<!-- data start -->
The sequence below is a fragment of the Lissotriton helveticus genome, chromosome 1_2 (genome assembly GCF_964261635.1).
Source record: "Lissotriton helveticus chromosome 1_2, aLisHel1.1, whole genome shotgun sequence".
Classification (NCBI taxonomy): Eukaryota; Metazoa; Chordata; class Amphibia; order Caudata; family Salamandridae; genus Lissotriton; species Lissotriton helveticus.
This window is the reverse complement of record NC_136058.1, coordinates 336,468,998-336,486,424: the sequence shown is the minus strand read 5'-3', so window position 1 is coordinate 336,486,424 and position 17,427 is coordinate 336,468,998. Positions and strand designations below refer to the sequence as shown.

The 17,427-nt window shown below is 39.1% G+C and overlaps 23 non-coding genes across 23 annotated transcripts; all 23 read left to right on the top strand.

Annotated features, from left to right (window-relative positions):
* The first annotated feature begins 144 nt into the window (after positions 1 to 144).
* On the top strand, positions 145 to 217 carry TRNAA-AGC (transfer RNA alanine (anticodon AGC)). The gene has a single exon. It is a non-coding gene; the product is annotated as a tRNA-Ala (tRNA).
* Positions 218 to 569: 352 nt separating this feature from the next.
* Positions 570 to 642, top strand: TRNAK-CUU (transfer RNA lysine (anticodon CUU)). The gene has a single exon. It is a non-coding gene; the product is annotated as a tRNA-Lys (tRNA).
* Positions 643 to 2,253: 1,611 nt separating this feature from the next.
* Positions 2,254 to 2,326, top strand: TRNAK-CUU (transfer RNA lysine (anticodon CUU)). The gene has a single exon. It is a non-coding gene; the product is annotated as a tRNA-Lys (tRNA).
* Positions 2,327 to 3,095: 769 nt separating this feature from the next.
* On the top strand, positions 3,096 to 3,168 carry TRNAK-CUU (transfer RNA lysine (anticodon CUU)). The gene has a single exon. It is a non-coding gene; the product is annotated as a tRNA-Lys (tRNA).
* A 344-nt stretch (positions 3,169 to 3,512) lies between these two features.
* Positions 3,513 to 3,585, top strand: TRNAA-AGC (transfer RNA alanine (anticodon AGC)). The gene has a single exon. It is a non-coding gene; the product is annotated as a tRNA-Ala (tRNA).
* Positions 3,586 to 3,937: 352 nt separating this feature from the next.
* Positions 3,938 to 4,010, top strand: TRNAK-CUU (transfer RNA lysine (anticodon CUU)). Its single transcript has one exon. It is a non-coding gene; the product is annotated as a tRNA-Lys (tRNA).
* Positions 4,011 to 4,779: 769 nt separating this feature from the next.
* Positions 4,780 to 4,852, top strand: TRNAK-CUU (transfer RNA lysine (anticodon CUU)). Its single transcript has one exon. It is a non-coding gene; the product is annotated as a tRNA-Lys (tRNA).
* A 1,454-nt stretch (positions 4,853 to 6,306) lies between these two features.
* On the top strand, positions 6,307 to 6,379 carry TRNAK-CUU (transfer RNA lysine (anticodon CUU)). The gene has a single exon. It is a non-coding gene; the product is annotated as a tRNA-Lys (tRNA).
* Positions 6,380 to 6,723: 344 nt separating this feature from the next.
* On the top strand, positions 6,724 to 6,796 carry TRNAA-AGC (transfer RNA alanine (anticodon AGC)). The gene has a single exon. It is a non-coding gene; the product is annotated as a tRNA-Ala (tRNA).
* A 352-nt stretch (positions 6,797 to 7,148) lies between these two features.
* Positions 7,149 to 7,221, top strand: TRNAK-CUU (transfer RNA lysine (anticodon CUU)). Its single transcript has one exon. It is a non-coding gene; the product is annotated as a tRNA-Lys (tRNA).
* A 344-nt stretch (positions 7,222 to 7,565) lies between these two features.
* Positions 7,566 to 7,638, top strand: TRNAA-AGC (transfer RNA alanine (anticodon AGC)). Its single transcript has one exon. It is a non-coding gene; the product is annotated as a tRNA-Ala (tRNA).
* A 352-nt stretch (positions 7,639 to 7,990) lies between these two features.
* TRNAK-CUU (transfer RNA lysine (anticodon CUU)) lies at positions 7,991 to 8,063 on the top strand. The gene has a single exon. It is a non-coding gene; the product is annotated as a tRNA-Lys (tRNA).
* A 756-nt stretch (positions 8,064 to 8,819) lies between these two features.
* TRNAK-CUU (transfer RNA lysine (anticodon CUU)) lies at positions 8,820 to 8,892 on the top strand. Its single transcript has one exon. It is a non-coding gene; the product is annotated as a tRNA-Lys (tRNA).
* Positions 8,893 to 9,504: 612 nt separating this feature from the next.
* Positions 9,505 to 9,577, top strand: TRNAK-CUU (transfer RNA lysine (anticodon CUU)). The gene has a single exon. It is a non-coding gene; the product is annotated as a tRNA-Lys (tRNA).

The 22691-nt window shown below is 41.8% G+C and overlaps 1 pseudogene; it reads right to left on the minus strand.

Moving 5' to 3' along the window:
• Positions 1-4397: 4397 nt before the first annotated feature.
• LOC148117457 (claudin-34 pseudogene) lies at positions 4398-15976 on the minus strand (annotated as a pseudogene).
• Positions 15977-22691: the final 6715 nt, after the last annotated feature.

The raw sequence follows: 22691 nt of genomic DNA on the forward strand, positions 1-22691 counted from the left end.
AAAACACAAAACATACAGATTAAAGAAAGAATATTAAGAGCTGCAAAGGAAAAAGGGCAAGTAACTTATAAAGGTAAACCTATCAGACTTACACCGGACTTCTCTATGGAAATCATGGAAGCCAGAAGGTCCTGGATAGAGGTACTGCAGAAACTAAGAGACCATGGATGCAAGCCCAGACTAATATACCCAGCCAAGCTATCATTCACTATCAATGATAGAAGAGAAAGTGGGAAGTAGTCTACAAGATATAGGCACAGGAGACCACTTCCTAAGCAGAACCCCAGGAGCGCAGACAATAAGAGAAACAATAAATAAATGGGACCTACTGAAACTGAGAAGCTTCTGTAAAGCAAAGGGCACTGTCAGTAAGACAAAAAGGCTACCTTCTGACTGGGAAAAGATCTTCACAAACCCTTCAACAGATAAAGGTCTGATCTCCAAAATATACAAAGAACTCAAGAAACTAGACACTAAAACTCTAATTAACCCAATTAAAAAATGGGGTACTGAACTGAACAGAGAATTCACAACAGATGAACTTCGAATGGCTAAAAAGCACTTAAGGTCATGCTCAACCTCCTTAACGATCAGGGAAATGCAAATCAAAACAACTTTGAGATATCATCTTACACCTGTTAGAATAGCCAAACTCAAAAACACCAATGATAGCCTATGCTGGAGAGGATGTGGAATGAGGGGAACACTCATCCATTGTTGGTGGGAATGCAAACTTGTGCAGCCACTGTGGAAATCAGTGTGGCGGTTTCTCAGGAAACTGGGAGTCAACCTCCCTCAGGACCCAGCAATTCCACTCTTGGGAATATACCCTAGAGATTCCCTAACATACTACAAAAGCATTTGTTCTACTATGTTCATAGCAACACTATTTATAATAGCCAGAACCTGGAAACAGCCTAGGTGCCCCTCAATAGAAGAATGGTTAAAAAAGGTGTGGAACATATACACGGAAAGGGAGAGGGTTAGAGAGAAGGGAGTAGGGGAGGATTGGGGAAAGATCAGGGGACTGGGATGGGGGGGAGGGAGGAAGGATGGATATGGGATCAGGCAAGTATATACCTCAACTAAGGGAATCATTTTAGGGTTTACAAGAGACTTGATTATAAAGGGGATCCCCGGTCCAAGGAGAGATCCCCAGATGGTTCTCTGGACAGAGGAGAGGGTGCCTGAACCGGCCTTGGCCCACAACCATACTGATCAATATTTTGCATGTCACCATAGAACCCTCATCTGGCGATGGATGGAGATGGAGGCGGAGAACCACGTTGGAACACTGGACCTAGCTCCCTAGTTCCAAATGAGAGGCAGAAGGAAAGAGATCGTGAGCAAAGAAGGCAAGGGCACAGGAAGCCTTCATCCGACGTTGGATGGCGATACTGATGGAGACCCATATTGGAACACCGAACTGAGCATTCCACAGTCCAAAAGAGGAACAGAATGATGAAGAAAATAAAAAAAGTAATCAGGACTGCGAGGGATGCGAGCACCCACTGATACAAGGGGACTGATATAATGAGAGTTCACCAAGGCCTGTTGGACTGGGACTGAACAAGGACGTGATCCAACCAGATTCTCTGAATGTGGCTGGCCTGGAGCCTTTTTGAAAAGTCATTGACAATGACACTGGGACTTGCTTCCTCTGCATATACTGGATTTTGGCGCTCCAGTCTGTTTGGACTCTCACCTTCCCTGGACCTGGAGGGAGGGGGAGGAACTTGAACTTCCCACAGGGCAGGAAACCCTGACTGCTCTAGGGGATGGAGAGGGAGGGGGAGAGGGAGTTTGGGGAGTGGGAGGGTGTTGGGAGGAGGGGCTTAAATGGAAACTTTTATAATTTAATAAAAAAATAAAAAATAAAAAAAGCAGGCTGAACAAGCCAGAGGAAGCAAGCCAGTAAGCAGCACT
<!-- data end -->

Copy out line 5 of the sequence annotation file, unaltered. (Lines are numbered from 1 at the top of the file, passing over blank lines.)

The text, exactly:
The 17,427-nt window shown below is 39.1% G+C and overlaps 23 non-coding genes across 23 annotated transcripts; all 23 read left to right on the top strand.